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Jeeves and Wooster in Perfect Nonsense

A new play adapted from the works of PG Wodehouse
Chipping Norton Theatre, Wed 5 February - Sat 15 February 2020

In a joyous reimagining of the classic P.G. Wodehouse characters, three actors hurl themselves from role to role as they race to tell the story of Bertie’s own farcical adventures. Jeeves and Wooster in Perfect Nonsense was created by the Goodale Brothers, adapted primarily from P.G. Wodehouse’s The Code of the Woosters. The show premiered at Richmond Theatre in 2013 with the lead roles being played by Stephen Mangan and Matthew Macfadyen, then transferred to the West End. It won the 2014 Olivier Award for Best New Comedy.

The show is being produced by The Theatre Chipping Norton in collaboration with the Barn Theatre in Cirencester, and is directed by Chipping Norton Theatre’s artistic director John Terry.

Bertie Wooster is played by Matthew Cavendish, who performs regularly with Mischief Theatre, appearing in The Play That Goes Wrong in the West End and on Broadway, as well as Peter Pan Goes Wrong and A Comedy About a Bank Robbery in the West End.


February 6, 2020
A farce within a farce within a farce

I genuinely didn’t know what to expect from tonight’s performance at The Theatre. My knowledge of PG Wodehouse begins and ends with distant memories of Stephen Fry and Hugh Laurie’s TV adaptation of Jeeves & Wooster back in the early 1990s, and I was too young to appreciate the genius of Wodehouse’s writing back then. But a quick flick through the beautiful glossy and informative programme (a steal at £3!) assured me that I was in good company in my ignorance of the source material – all three actors claim to have known little about the author prior to performing in this play.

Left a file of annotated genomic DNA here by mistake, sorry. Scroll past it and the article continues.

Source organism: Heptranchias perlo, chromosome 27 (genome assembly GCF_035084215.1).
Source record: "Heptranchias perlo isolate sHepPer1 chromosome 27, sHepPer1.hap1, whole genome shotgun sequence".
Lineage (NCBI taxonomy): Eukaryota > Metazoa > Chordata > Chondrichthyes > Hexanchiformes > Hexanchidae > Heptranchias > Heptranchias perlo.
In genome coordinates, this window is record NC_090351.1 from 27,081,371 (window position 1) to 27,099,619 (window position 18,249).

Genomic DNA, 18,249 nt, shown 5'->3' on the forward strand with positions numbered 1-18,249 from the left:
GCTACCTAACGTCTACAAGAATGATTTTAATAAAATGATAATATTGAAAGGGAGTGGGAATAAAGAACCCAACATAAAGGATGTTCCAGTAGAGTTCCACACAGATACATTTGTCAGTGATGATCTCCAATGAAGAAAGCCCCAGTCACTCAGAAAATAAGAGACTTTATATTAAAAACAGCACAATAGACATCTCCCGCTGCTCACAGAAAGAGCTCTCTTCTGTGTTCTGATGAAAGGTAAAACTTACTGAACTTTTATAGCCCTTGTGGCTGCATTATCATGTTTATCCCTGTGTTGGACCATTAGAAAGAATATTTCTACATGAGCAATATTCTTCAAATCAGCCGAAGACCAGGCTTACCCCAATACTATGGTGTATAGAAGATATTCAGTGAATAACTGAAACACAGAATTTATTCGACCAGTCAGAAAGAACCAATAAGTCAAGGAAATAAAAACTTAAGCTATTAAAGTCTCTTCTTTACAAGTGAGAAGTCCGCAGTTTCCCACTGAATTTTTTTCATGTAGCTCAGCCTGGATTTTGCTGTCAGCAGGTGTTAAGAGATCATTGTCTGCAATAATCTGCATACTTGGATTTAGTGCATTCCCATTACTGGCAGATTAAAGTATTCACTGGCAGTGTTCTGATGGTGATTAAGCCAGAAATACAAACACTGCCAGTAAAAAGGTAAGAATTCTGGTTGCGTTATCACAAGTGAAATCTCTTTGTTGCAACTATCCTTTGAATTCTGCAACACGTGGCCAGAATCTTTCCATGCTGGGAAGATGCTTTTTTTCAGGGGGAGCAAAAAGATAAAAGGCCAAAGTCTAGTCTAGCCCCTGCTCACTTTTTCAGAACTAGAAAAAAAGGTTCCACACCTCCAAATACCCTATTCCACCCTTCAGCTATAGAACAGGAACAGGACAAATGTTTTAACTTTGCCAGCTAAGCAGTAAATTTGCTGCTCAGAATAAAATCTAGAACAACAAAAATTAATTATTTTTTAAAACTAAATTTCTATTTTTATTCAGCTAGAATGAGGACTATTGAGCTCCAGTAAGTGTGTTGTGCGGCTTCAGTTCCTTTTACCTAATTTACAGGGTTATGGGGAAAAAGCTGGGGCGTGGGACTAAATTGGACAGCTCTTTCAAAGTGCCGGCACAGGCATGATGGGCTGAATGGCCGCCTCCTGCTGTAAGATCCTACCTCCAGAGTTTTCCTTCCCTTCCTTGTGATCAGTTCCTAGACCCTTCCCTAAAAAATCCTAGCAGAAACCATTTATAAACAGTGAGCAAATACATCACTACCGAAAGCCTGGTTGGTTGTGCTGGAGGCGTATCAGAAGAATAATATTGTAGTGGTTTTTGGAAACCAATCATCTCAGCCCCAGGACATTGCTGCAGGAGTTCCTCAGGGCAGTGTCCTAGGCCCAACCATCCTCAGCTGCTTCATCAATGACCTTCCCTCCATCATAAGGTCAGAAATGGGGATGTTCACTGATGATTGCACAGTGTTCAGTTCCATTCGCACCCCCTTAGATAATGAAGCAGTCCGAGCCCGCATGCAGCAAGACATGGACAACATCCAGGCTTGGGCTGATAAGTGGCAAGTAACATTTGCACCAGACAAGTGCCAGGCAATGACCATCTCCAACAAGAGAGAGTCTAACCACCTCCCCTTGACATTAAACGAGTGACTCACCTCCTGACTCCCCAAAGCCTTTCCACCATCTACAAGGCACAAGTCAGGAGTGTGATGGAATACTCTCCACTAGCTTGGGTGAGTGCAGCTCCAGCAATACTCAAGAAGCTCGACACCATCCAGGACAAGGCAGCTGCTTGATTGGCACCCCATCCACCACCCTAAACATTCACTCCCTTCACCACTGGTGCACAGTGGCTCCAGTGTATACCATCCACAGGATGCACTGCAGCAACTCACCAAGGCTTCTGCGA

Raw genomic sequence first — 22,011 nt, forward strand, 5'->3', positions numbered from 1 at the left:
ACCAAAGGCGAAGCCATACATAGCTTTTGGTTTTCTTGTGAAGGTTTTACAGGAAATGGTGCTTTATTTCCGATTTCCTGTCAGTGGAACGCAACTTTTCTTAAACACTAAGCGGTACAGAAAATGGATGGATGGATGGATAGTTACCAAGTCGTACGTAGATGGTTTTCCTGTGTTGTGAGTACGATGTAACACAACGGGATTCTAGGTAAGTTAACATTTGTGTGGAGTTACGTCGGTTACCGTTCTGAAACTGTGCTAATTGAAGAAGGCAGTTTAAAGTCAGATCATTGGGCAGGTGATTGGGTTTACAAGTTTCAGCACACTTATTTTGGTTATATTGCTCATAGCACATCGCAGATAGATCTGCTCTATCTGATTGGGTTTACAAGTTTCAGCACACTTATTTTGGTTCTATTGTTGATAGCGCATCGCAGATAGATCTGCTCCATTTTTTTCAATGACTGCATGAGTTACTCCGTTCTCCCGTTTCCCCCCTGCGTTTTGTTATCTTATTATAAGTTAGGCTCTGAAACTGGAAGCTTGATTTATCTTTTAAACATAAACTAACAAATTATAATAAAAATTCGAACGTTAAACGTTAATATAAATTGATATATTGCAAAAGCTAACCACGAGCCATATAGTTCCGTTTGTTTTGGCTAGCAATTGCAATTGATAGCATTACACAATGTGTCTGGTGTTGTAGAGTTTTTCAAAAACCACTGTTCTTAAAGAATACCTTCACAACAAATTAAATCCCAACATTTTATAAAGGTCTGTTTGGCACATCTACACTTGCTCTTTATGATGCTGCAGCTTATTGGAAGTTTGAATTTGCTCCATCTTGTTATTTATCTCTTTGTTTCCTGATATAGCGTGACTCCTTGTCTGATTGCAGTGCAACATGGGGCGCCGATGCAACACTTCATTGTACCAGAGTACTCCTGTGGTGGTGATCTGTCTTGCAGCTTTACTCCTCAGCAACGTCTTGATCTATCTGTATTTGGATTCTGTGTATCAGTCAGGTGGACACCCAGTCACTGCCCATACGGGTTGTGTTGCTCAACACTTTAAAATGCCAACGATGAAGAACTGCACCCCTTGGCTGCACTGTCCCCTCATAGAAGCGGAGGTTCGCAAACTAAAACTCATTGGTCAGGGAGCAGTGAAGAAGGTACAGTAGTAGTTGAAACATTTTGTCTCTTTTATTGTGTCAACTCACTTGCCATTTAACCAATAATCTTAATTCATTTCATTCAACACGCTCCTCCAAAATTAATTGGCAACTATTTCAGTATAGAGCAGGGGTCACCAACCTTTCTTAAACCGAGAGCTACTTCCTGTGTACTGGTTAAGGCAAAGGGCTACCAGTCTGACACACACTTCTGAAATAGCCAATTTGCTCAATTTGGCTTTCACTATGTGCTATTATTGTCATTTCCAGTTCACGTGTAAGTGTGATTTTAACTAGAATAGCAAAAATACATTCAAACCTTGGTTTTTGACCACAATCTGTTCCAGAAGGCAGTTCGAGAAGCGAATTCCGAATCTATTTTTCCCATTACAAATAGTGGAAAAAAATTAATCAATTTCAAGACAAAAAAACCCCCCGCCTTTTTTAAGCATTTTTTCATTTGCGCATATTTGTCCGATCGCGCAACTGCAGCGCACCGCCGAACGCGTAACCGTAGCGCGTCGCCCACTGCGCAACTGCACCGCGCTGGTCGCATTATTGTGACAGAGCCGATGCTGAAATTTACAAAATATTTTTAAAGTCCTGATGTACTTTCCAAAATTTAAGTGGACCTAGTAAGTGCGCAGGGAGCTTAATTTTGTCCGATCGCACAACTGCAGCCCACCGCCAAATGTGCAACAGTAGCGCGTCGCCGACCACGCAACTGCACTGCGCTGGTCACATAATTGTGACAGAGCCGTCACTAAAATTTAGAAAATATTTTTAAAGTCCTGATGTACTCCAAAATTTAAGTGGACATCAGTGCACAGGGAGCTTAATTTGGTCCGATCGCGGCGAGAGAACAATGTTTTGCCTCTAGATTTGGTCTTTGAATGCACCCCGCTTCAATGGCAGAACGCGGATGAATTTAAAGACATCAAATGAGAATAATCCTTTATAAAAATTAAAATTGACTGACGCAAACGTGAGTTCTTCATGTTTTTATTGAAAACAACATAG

The opening night of this 5-month, 50-venue tour was buzzing for a cold Wednesday evening in the Cotswolds. The intimate venue lends itself to the chaos of the show, adapted from the works of Wodehouse by the Goodale Brothers nearly 30 years ago. Like a higgledy-piggledy old mansion of delights, the set is as adaptable as the three-man cast. Bertie Wooster sets the scene immediately as he wanders on-stage with script in hand, seemingly surprised that there’s an audience before him already. The loveable toff is charming in his innocent buffoonery, and Matthew Cavendish gets the performance pitch perfect. Initially alone on stage, he informs the auditorium that he has decided to put on a one-man show to tell of his recent experiences concerning ridiculously-named friends and acquaintances at Totleigh Towers. He soon realises he can’t possibly do this alone, and calls for Jeeves, the towering Andrew Ashford, who patiently makes suggestions on how Bertie can stage his play in the most practical way, enlisting the help of fellow butler, Seppings (Andrew Cullum) to share the burden of multiple roles. While Cavendish remains constant as Bertie throughout, Ashford and Cullum perform a whirlwind dance around the stage as a plethora of different characters, each one easily distinguishable from the last. Director John Terry explains in the programme how the starting point for his approach to the show is Jeeves, and his quiet, calm ability to ‘stage manage the whole affair’. Which he does with tireless aplomb.

With clarity of sound effects throughout – a door opening and shutting here, the opening of a sash window there – the inner workings of a theatre production are there for all to see, performed by all three characters onstage. One particular set piece that will remain with me for a long time is also Cavendish’s favourite use of the foley in the show – Seppings get rather involved “with a whole host of ludicrously elaborate sound effects” involving a railway crossing and a train, not to mention the genius of Jeeves’ wired scarf dancing in the breeze as he travels besides Bertie in his open-top car.

This production is the perfect tonic to the nonsense going on around us in the world. A couple of hours escaping into the chaotic, farcical world of Bertie Wooster as he trips from one misadventure to the next is just what the doctor ordered, resulting in a theatre bursting with genuine belly laughs as the audience struggles to keep up with the madness. An absolute joy!

What a delightful production. Inventive, witty, true to the spirit of PG and absolutely capturing that joyful, crazy, innocent era of Jeeves and Wooster.

Superb acting, perfect comic timing and a set that seamlessly enabled it all. Please go and see it - you’ll have a wonderful, entertaining night out. Absolutely 10 out of 10.

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